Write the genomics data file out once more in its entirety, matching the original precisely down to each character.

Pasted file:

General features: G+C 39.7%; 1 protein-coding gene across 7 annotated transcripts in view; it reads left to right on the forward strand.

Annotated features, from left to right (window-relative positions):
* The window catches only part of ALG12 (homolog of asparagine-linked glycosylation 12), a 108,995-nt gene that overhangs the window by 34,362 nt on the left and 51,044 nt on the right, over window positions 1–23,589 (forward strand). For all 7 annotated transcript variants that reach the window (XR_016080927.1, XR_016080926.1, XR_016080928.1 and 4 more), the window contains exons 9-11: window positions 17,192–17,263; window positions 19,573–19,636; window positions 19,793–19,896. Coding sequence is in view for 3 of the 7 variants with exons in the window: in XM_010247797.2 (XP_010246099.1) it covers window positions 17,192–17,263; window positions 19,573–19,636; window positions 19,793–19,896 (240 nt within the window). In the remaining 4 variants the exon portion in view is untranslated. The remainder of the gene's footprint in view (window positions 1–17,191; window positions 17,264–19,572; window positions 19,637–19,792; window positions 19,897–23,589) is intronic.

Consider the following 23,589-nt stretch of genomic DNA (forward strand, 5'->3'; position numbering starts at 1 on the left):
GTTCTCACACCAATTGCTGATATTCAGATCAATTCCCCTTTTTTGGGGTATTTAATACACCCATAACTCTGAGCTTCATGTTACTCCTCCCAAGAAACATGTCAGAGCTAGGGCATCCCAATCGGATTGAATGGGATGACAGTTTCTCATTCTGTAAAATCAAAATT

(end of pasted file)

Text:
General features: G+C 39.7%; 1 protein-coding gene across 7 annotated transcripts in view; it reads left to right on the forward strand.

Annotated features, from left to right (window-relative positions):
* The window catches only part of ALG12 (homolog of asparagine-linked glycosylation 12), a 108,995-nt gene that overhangs the window by 34,362 nt on the left and 51,044 nt on the right, over window positions 1–23,589 (forward strand). For all 7 annotated transcript variants that reach the window (XR_016080927.1, XR_016080926.1, XR_016080928.1 and 4 more), the window contains exons 9-11: window positions 17,192–17,263; window positions 19,573–19,636; window positions 19,793–19,896. Coding sequence is in view for 3 of the 7 variants with exons in the window: in XM_010247797.2 (XP_010246099.1) it covers window positions 17,192–17,263; window positions 19,573–19,636; window positions 19,793–19,896 (240 nt within the window). In the remaining 4 variants the exon portion in view is untranslated. The remainder of the gene's footprint in view (window positions 1–17,191; window positions 17,264–19,572; window positions 19,637–19,792; window positions 19,897–23,589) is intronic.

Consider the following 23,589-nt stretch of genomic DNA (forward strand, 5'->3'; position numbering starts at 1 on the left):
GTTCTCACACCAATTGCTGATATTCAGATCAATTCCCCTTTTTTGGGGTATTTAATACACCCATAACTCTGAGCTTCATGTTACTCCTCCCAAGAAACATGTCAGAGCTAGGGCATCCCAATCGGATTGAATGGGATGACAGTTTCTCATTCTGTAAAATCAAAATT